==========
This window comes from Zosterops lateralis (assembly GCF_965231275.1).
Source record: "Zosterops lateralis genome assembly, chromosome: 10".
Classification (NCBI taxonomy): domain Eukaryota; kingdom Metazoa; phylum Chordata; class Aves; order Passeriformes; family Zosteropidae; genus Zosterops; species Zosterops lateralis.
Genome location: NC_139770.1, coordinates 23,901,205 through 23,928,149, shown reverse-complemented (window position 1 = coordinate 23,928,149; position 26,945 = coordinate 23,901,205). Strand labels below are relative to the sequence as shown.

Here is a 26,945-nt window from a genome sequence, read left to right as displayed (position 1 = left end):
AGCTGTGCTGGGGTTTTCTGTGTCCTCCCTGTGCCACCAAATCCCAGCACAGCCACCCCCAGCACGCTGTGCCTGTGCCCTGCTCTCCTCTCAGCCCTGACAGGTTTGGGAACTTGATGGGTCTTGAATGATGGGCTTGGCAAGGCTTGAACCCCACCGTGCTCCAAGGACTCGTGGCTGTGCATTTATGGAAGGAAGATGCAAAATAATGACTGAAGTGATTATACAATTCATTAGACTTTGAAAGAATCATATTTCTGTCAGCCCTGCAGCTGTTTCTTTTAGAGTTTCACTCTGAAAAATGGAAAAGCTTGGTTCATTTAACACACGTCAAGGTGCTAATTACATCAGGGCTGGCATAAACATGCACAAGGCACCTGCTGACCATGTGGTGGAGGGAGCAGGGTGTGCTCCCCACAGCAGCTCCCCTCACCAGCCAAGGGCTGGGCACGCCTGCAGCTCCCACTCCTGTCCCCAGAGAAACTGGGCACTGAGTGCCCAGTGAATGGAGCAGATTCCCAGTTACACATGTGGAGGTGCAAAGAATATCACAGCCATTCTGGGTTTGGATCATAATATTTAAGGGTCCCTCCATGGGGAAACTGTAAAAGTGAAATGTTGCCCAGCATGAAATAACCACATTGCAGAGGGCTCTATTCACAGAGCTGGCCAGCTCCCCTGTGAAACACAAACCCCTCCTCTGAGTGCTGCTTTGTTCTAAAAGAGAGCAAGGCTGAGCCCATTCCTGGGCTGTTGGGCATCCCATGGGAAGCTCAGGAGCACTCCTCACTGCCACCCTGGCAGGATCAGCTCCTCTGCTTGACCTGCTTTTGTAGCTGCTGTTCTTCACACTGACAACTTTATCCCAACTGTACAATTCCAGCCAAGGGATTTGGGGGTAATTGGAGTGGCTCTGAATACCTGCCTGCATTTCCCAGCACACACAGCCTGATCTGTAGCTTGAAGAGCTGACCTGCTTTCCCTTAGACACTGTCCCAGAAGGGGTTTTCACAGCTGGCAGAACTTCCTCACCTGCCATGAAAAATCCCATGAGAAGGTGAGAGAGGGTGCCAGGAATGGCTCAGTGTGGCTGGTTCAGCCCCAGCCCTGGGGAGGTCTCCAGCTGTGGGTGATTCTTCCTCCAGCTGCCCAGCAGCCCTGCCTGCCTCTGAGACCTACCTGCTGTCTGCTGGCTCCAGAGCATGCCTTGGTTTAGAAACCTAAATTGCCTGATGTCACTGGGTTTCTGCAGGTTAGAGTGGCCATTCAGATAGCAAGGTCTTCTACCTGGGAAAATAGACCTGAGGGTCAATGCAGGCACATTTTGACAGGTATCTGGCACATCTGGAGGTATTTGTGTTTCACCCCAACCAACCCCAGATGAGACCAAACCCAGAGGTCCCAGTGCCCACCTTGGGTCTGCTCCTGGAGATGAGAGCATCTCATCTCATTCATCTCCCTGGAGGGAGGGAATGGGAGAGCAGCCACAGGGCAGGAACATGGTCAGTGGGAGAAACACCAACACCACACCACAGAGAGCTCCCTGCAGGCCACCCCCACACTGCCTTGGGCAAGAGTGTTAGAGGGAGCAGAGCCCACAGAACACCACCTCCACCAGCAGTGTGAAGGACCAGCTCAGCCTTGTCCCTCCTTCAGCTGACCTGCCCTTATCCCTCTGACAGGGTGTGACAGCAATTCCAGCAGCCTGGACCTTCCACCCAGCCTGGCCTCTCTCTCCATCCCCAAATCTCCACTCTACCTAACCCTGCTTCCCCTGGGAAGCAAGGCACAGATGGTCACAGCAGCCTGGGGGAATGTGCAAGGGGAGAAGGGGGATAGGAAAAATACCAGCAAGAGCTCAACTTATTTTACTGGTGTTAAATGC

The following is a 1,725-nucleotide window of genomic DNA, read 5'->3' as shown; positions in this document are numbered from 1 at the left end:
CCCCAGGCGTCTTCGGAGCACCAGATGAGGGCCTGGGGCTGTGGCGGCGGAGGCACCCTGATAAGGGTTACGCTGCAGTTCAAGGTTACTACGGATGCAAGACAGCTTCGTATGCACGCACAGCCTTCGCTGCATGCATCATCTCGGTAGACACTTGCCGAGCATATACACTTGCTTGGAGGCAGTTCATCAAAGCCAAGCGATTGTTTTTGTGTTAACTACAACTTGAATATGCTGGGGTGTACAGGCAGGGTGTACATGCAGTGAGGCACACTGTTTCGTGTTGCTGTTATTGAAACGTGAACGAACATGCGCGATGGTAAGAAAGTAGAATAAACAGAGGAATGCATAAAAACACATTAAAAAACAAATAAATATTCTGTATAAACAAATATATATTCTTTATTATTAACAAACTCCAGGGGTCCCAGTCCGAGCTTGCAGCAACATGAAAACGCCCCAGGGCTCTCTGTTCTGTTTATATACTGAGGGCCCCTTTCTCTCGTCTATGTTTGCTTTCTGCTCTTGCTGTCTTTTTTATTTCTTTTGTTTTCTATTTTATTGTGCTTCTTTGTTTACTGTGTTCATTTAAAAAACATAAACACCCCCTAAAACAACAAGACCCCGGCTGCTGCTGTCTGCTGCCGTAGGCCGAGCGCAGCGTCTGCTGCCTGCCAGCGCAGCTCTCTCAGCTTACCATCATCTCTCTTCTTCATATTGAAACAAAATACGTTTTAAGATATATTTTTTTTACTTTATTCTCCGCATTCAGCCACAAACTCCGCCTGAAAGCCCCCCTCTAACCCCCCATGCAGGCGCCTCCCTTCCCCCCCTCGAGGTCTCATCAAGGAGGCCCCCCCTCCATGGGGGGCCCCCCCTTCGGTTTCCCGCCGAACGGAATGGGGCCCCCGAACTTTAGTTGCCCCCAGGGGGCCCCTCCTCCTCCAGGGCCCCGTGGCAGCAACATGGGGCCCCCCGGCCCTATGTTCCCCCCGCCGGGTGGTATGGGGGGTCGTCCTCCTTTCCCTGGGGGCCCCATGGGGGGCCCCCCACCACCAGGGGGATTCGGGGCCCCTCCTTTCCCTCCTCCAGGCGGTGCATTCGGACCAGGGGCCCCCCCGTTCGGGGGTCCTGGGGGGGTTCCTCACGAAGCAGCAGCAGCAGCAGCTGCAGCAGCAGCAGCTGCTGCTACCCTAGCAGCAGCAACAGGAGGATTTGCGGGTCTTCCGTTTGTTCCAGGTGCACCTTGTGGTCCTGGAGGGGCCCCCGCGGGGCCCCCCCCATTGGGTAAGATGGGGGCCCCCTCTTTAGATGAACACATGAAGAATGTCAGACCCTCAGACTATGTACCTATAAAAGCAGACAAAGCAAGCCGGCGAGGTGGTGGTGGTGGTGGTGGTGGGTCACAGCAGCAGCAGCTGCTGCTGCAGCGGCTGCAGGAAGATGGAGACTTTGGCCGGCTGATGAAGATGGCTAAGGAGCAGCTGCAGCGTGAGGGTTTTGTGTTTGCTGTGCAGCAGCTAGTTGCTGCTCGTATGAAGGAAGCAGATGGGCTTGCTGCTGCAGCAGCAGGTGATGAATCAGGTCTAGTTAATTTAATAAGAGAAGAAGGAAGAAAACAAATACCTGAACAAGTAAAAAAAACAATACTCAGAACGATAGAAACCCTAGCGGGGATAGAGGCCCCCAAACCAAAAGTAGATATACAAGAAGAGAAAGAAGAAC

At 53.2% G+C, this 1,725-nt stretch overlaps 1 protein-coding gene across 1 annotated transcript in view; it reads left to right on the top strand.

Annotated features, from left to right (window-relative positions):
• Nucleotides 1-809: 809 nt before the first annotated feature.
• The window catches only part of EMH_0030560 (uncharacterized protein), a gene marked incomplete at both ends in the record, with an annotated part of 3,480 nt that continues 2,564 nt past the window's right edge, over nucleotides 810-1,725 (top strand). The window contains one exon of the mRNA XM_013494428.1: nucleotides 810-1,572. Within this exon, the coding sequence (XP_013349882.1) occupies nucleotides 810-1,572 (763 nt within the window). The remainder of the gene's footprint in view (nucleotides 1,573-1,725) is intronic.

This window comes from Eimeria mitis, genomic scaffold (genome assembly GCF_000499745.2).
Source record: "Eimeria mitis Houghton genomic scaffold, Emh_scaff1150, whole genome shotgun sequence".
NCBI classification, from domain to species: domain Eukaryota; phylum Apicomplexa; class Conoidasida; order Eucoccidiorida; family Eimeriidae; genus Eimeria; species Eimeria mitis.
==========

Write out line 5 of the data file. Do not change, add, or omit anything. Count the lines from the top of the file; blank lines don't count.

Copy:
Here is a 26,945-nt window from a genome sequence, read left to right as displayed (position 1 = left end):